A sermon for Year A Proper 21, delivered at St Peter’s Episcopal Church, Lakewood, OH on September 25, 2011
Exodus 17:1-7; Philippians 2:1-13; Matthew 21:23-32
Over the summer, while I was visiting with someone, he began to talk about his prayer life. He told me that he always included in his prayers the hope that when it comes, his death will be painless. “Isn’t that a bit selfish, though?” he asked me. He was afraid that his prayer was inappropriate, that the prayer for an easy passage was the wrong thing to ask for, the wrong thing to say to God.
In this morning’s gospel reading there is a whole group of people looking for the right words to say, hoping not to say the wrong thing, because they are afraid of losing face. They are afraid that losing face will lose them power, and authority. So they lie. “I don’t know” can be a perfectly acceptable answer to any question, if it’s the truth, but the evangelist makes it perfectly clear here that when the chief priests and the elders of the people tell Jesus that they do not know how to answer his question about the authority of John the Baptist, they don’t even care about the truth of their answer. They do not care to know where John’s authority came from. They are concerned only for their own.
Jesus, as usual, sees right through them. He tells them a story, “What do you think?” he asks them. A father has two sons. He asks them to work the family vineyard. This, mind you, is to their own advantage. This is the crop on which their family’s business rests. This is the land which they will inherit.
One son wants to tell his father what his father wants to hear, so he says yes. We don’t know if he knows at the time that he is lying. Perhaps he thought he had every intention of going into the vineyard later, but the weather changed, or something good came on tv, or he ate too big a lunch and no longer felt up to it. However it came about, because he was more concerned with telling his father what he wanted to hear than telling it like it is, he ended up making his words into a false promise.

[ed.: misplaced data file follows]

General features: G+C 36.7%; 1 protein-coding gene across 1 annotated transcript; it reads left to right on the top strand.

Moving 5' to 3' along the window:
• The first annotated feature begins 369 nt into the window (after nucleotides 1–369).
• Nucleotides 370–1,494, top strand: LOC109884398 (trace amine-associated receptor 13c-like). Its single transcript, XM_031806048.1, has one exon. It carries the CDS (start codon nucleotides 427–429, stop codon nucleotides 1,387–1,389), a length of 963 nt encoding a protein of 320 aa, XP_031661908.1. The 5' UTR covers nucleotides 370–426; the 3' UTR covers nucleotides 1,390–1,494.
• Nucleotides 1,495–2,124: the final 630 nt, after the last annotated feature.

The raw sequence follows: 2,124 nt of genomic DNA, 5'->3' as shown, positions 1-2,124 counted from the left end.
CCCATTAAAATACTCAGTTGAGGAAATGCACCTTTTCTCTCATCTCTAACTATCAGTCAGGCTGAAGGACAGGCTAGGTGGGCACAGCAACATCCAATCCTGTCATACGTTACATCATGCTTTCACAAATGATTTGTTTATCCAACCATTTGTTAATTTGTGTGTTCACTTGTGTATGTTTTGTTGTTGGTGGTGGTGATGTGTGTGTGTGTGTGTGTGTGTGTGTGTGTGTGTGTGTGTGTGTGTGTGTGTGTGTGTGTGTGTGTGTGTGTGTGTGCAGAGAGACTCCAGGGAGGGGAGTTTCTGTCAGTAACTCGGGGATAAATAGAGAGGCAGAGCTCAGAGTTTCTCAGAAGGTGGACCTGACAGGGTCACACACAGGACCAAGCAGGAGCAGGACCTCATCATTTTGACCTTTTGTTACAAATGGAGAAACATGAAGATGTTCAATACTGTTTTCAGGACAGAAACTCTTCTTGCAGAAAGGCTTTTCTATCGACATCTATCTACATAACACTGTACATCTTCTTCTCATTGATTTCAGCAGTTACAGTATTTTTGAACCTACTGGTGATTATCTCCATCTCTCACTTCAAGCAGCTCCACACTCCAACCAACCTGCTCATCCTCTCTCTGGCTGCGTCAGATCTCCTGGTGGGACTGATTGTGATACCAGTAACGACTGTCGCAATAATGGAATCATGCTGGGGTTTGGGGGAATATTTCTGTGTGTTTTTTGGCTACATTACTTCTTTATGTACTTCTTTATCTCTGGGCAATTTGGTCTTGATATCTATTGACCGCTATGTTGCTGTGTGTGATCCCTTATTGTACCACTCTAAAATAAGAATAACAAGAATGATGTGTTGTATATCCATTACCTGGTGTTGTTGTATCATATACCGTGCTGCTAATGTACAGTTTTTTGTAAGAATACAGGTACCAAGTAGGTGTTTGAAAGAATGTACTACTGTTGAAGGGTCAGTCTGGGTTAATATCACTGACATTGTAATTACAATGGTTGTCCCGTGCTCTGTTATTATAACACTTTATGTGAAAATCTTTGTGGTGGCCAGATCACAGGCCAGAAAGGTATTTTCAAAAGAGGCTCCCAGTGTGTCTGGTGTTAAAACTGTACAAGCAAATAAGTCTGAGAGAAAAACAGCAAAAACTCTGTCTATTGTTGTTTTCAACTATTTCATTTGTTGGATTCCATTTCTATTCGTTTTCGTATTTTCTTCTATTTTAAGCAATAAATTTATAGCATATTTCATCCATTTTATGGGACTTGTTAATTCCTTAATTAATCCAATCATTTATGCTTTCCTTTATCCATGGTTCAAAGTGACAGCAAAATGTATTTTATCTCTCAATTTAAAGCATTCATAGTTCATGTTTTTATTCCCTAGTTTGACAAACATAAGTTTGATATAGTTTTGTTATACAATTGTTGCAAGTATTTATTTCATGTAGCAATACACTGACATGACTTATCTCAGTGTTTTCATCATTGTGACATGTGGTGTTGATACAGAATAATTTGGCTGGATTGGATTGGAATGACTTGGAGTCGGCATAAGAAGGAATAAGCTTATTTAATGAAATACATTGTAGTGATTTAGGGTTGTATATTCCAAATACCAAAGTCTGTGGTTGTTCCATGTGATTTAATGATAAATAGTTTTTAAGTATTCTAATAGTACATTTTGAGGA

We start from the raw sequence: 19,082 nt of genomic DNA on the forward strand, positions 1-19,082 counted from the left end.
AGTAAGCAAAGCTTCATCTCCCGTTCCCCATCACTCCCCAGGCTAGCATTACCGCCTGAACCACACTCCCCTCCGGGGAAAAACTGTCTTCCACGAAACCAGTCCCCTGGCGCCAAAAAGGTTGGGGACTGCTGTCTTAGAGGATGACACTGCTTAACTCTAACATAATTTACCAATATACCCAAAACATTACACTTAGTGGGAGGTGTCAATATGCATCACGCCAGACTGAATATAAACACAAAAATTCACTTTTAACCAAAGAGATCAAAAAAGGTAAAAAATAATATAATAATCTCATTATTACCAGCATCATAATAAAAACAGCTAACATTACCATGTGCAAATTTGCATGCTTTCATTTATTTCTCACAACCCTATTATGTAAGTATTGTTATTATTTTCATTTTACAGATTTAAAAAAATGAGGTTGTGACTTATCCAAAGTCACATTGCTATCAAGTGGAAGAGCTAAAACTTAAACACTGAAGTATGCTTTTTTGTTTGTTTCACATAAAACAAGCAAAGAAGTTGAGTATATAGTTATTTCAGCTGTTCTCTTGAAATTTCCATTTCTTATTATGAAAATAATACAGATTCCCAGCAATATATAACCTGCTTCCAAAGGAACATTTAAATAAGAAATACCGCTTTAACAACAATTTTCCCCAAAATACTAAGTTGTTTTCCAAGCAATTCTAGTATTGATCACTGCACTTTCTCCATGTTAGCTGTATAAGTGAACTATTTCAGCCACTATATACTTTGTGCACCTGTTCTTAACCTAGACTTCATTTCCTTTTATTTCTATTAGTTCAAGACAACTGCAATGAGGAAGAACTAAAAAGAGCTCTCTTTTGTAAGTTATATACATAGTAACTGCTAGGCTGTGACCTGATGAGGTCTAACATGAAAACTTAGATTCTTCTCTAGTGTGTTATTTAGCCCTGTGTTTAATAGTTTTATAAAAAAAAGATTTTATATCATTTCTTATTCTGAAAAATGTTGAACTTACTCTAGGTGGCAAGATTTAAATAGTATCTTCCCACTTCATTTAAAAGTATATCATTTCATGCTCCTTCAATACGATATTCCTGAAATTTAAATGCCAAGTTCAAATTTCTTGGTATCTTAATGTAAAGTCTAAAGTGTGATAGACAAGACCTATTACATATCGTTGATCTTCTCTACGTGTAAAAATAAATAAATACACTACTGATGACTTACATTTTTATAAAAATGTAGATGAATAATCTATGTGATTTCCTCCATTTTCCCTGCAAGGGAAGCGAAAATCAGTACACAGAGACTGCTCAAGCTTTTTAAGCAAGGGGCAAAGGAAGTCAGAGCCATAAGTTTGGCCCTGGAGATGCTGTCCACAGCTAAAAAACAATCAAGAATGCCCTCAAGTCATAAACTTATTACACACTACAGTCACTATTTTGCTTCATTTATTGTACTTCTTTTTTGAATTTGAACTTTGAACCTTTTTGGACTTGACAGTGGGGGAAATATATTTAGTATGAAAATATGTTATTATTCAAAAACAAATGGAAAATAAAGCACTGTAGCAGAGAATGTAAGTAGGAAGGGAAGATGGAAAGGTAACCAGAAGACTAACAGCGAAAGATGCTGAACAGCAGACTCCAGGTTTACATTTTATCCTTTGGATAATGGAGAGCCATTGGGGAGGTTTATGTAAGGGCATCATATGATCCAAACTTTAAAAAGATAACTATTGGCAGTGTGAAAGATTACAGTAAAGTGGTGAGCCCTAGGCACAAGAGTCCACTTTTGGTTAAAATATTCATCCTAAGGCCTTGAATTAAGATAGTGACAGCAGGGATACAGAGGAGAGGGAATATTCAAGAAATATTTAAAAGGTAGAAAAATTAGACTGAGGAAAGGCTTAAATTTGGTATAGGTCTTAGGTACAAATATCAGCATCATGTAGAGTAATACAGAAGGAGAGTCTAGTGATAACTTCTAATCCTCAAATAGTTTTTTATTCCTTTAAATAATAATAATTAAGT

The other son said no. He didn’t want to go into the vineyard. Perhaps he didn’t like the heat of the day, which might give him a headache. Maybe he was afraid of the wild animals that competed for food. At any rate, “No,” he said, “I don’t want to do it.” But having let out his “no,” his frustration, anger, tiredness, whatever – he saw that the vineyard really did need tending, and he went. Because that was, after all, his job as a son of the family that owned the vineyard.
As a parent of teenagers, I have met both of these children. And I love them both. Sometimes, I do wish that just for once, one of them would both say yes and do it – just get on with the work! But I think that this story suggests that God would rather hear an honest, “no,” from one who loves God than a servile “yes” from one who loves herself a whole lot more.
We hear in Paul’s letter to the Philippians that we are to have in ourselves the same mind that is in Christ, and that we are to work out our salvation with fear and trembling, and we might be frightened by such a tall order into thinking that it means that we need to present ourselves perfectly, always saying and doing the right thing, in the right words, so as not to lose face as Christians.
That has not been easy just lately. We have been given some challenges. Forgiveness has been demanded of us on a day when we would rather think about our own grief. Generous justice has been described, and we do not really know how to respond. When love for our enemies is been commanded, we are speechless.